And on the seventh day God ended his work, which he had
Not that God wrought anything on the seventh day, or finished any part of his work on that day, because he could not then be said to rest from all his work, as be is afterwards twice said to do; and because of this seeming difficulty the Septuagint, Samaritan, and Syriac versions, read, "on the sixth day". The two latter versions following the former, which so translated for the sake of Ptolemy king of Egypt, as the Jews say F1, that he might not object that God did any work on the sabbath day: and Josephus F2 observes, that, Moses says the world, and all things in it, were made in those six days, as undoubtedly they were; and were all finished on the sixth day, as appears from the last verse of the preceding chapter; and yet there is no occasion to alter the text, or suppose a various reading. Some, as Aben Ezra observes, take the sense of the word to be, "before the seventh day God ended his work", as they think (b) may be rendered, and as it is by Noldius F3: or the words may be translated, "in the seventh day, when God had ended", or "finished his work" F4, which he had done on the sixth day, then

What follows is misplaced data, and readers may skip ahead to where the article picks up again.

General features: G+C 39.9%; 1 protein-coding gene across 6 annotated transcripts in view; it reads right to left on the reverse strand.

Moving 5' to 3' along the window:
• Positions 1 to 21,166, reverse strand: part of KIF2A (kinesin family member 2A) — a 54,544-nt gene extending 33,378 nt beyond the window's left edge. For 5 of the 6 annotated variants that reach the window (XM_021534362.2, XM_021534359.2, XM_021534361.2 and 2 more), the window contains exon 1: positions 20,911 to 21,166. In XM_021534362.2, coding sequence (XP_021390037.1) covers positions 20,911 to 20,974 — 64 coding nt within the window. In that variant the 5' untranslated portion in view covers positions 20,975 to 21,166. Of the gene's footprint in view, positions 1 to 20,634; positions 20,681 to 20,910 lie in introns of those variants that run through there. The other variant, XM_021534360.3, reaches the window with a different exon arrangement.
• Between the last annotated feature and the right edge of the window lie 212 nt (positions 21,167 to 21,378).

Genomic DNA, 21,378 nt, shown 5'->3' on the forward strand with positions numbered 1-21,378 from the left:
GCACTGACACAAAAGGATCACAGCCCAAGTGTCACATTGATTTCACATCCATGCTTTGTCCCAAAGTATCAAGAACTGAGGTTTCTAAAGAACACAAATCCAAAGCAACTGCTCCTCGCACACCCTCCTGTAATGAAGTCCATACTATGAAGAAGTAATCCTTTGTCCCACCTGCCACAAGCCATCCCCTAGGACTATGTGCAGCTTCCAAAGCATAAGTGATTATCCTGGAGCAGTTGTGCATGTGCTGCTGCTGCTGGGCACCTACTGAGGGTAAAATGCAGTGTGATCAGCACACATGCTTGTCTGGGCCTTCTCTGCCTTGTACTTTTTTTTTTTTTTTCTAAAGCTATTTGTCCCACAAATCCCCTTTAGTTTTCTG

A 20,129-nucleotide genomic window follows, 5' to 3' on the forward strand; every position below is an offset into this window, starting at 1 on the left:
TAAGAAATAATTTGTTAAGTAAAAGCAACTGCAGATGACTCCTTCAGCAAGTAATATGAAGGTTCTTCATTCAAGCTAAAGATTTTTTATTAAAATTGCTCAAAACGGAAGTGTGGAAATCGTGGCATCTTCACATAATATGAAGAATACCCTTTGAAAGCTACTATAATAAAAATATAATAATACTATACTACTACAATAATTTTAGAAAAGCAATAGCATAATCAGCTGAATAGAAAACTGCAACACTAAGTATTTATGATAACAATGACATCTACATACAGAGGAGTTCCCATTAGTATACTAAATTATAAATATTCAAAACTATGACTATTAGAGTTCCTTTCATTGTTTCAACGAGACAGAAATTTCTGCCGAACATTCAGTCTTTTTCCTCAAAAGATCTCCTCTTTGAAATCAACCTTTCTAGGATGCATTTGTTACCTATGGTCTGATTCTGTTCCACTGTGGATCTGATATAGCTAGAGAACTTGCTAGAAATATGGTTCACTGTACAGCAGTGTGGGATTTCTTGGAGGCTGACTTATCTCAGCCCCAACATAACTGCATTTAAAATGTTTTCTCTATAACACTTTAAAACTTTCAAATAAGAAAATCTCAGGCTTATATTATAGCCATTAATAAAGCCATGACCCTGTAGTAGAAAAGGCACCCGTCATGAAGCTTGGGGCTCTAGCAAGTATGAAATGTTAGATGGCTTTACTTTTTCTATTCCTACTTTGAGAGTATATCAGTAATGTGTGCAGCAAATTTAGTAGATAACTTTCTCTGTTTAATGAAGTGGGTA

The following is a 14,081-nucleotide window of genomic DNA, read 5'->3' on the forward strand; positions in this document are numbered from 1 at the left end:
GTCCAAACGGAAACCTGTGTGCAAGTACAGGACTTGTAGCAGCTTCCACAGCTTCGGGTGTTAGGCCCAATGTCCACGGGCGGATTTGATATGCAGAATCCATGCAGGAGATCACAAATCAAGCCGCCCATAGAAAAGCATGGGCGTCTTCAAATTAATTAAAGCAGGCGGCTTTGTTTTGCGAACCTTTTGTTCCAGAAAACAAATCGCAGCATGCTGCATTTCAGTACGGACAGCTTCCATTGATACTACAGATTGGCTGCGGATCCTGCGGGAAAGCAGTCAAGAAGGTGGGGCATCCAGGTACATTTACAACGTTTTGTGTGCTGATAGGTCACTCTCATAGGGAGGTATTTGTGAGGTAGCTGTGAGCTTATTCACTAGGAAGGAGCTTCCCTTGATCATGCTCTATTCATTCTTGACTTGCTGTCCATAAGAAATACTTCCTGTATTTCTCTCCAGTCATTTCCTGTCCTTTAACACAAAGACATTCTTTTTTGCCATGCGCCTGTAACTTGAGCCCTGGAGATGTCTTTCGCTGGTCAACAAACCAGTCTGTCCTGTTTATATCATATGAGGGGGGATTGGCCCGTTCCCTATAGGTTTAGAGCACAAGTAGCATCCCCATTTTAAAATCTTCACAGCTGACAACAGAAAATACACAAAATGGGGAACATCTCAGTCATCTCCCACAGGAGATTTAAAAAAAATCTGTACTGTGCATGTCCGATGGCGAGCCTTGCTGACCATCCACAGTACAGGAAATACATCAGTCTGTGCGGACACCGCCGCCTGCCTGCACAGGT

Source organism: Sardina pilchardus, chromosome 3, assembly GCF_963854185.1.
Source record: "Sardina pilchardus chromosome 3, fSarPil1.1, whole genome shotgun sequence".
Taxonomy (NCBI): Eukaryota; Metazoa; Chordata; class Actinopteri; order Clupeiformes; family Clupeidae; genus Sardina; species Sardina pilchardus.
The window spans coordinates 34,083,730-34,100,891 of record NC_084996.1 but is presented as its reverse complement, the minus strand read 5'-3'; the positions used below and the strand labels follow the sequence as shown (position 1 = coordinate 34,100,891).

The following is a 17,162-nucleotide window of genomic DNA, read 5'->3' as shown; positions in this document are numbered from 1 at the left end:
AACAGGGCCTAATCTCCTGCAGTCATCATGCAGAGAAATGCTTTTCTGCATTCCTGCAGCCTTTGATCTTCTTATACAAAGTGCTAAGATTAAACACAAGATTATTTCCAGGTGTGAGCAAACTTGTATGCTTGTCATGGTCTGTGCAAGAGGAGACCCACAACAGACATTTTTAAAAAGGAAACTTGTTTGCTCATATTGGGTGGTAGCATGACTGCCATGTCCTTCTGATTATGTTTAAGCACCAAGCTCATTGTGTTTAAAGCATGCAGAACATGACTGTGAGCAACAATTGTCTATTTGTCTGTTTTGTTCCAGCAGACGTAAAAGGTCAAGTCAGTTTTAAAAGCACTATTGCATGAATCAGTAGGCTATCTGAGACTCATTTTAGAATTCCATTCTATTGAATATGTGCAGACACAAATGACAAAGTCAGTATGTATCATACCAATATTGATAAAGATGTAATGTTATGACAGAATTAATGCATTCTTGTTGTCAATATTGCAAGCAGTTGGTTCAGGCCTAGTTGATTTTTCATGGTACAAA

he rested on the seventh day from all his works which he had
not as though weary of working, for the Creator of the ends of the earth fainteth not, nor is weary, ( Isaiah 40:28 ) but as having done all his work, and brought it to such perfection, that he had no more to do; not that he ceased from making individuals, as the souls of men, and even all creatures that are brought into the world by generation, may be said to be made by him, but from making any new species of creatures; and much less did he cease from supporting and maintaining the creatures he had made in their beings, and providing everything agreeable for them, and governing them, and overruling all things in the world for ends of his own glory; in this sense he "worketh hitherto", as Christ says, ( John 5:17 ) .